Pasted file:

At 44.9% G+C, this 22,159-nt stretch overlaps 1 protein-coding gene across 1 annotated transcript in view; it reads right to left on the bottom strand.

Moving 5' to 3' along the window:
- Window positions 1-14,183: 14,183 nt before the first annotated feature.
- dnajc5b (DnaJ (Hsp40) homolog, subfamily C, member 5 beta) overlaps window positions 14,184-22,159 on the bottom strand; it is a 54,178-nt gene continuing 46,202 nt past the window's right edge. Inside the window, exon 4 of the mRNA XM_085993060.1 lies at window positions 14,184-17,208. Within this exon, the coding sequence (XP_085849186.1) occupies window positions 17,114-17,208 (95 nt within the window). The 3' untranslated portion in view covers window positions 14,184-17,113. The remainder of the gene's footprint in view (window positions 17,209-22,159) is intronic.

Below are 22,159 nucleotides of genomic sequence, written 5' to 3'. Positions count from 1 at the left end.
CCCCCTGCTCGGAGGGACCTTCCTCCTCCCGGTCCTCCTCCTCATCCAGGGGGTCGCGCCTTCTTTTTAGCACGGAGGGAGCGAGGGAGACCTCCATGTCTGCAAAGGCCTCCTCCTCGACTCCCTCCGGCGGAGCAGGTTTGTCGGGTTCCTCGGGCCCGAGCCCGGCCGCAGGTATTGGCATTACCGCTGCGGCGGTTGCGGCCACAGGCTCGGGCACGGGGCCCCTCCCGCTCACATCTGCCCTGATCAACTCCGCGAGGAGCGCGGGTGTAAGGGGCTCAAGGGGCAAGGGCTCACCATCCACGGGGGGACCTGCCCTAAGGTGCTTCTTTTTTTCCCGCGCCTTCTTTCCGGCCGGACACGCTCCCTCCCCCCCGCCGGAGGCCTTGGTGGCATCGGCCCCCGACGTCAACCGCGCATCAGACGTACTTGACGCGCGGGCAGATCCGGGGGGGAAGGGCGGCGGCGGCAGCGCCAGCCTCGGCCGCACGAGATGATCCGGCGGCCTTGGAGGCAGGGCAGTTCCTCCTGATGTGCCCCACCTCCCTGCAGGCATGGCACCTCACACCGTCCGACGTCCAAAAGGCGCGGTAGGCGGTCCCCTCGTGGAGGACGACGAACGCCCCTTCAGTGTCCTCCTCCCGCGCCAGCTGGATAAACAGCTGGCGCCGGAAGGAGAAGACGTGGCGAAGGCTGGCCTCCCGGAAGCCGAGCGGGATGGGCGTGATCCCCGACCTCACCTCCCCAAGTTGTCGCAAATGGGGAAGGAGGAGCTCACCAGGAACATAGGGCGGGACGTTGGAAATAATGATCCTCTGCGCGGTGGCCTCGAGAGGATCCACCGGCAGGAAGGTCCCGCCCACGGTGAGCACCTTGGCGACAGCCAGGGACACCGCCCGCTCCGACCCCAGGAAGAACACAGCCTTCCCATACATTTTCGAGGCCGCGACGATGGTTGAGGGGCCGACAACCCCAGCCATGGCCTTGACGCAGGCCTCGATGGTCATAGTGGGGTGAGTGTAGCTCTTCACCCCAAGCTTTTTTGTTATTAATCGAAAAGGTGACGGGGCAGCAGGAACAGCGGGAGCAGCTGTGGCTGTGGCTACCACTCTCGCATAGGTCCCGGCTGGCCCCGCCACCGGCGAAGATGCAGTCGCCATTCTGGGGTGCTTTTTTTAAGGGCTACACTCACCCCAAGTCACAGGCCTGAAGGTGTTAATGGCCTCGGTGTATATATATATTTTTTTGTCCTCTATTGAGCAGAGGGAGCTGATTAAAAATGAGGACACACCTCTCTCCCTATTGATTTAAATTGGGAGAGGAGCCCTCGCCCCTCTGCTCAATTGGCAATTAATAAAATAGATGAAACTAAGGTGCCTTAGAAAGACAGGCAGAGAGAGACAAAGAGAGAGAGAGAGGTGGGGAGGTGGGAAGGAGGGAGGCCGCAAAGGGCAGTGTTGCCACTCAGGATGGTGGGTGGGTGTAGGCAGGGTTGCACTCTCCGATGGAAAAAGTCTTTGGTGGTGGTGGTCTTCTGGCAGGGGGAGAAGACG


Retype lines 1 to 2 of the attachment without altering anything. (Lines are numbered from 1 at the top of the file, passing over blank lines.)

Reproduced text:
At 44.9% G+C, this 22,159-nt stretch overlaps 1 protein-coding gene across 1 annotated transcript in view; it reads right to left on the bottom strand.

Moving 5' to 3' along the window: